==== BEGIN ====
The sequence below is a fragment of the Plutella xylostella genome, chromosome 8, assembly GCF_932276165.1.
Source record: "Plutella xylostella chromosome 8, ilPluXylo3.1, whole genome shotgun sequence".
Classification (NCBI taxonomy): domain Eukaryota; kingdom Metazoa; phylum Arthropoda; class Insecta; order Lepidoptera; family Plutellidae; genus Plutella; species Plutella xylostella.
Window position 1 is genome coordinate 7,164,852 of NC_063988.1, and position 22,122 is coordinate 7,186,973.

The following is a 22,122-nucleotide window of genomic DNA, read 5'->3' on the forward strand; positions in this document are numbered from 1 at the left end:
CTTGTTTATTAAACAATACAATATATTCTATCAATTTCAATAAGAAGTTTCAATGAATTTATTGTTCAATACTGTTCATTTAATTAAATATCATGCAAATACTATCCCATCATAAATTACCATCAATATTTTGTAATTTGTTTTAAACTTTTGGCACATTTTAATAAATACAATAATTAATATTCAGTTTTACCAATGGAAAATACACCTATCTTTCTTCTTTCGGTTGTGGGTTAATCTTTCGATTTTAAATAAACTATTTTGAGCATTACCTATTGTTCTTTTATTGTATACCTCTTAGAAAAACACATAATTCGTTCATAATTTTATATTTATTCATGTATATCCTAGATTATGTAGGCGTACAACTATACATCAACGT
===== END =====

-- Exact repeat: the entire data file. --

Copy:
The sequence below is a fragment of the Plutella xylostella genome, chromosome 8, assembly GCF_932276165.1.
Source record: "Plutella xylostella chromosome 8, ilPluXylo3.1, whole genome shotgun sequence".
Classification (NCBI taxonomy): domain Eukaryota; kingdom Metazoa; phylum Arthropoda; class Insecta; order Lepidoptera; family Plutellidae; genus Plutella; species Plutella xylostella.
Window position 1 is genome coordinate 7,164,852 of NC_063988.1, and position 22,122 is coordinate 7,186,973.

The following is a 22,122-nucleotide window of genomic DNA, read 5'->3' on the forward strand; positions in this document are numbered from 1 at the left end:
CTTGTTTATTAAACAATACAATATATTCTATCAATTTCAATAAGAAGTTTCAATGAATTTATTGTTCAATACTGTTCATTTAATTAAATATCATGCAAATACTATCCCATCATAAATTACCATCAATATTTTGTAATTTGTTTTAAACTTTTGGCACATTTTAATAAATACAATAATTAATATTCAGTTTTACCAATGGAAAATACACCTATCTTTCTTCTTTCGGTTGTGGGTTAATCTTTCGATTTTAAATAAACTATTTTGAGCATTACCTATTGTTCTTTTATTGTATACCTCTTAGAAAAACACATAATTCGTTCATAATTTTATATTTATTCATGTATATCCTAGATTATGTAGGCGTACAACTATACATCAACGT